Our primary study subject will be the green anaconda (Eunectes murinus). For an apex predator that can easily outweigh a grown man, we still know very little about the anaconda. How many of them are there? How are they adapting to the rapid changes in Amazonia today? How big are they getting? But before the snakes can be measured, sampled, or fitted with tracking devices, they must first be found, and once they are found they must be restrained. One does not simply walk into the Amazon and ask an anaconda to climb onto a scale. Also, because they live in inaccessible swamps, it can be very hard to track and monitor an anaconda without using radio telemetry equipment. We have a lot to learn about this species.
In 2014 we collected data from a large anaconda (5.63 m) that is known to be living at the Pozo Don Pedro at Los Amigos since 1998. We collected tissue samples from her to test for mercury contamination, and deployed a type of radio transmitter in her that takes about 45 days to pass through the digestive system. During this time, we were able to find her on daily basis, proving that VHF telemetry works well to track anacondas. The Pozo Don Pedro is only a mile from the station, and there is a cliff around it, which makes monitoring easy.
On our trip we will be attempting to recapture this anaconda and surgically implant a transmitter in her. This will allow us to track her for three years, and document her movements year-round. Dr. Jesus Rivas, the world expert on anacondas, will join us in this (pending final confirmation).
Our second objective is the short-eared dog (Atelocynus microtis): After recording the mating call of a male, we played it back it in a female’s home range and found that it attracted her. Now we plan to capture that female using this playback and to deploy a GPS transmitter that will help to understand the species’ use of space and habitat. We have done this previously with five other short-eared dogs using VHF telemetry, back at a time when GPS didn’t work well for animals this size in dense forest. We were able to deploy a GPS transmitter on the most recently captured animal, and we got fantastic data. Now that we have the technology, we just need the dogs.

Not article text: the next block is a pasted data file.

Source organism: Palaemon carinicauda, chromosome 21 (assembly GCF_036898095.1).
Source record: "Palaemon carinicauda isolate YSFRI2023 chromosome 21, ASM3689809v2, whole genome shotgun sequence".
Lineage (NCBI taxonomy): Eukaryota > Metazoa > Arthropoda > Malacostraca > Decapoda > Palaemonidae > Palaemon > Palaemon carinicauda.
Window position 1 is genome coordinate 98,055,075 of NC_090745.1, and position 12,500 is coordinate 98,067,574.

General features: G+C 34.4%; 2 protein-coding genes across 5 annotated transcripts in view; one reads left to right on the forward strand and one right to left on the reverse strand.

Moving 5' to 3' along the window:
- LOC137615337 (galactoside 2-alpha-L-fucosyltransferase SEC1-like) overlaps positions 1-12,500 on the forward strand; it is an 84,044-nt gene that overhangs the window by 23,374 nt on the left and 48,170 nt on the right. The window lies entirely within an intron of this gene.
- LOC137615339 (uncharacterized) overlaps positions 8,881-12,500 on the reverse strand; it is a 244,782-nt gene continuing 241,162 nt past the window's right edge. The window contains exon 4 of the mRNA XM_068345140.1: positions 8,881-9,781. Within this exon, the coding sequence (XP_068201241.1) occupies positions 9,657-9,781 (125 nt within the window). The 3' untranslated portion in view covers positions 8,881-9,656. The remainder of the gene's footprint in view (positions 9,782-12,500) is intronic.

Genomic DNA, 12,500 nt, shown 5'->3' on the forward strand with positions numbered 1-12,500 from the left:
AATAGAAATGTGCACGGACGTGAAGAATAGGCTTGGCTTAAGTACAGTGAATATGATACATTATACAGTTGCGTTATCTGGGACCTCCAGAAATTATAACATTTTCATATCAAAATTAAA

Dr. Pitman is a Wildlife Veterinary Physician, with a Master’s Degree in Forest Science. She is a Research Associate with the Center for Tropical Conservation since 2000. An expert in predator ecology in South America, she works in several projects to create protected areas for the animals she studies in the Amazon and Atlantic Rainforest. In the Amazon this includes leading a campaign to create the Alto Purus National Park, to help protect the adjacent Las Piedras region, and to study the impacts of the Interoceanic Highway to the wildlife, a project for which she received an Innovation Award from Rufford Small Grants Foundation. At the Brazilian Atlantic Forest she did her Masters studying the relation of jaguar, pumas, local people and protected areas, and a survey of jaguar population on the entire ecosystem, advising the Wildlife Conservation Society on strategies to protect the species. She helped to create and/or implement several Protected Areas as the Ilha do Mel Ecological Station and State Park, Guaratuba Environmental Protected Area, and Serra da Baitaca State Park. She is directing the Atlantic Forest Conservation Center at her private reserve where she runs a 22-years old forest restoration project. Renata is a member of the IUCN Species Survival Commission since 2000 and was awarded by this institution as a Natural Born Hero. She is a National Geographic Grantee and her last research updates are covered at Mongabay at the Field Museum’s magazine In the Field and BBC Earth. She is also Research Associate with the Field Museum of Natural History, where she helps on the production of Biodiversity Field Guides. As volunteer, she is an active member of the Environmental Commission of the Veterinary Medicine Council’s Regional Office (CRMV-PR), Chair of the ATBC (Association for Tropical Biology and Conservation) Communications Committee and Girl’s Scout leader.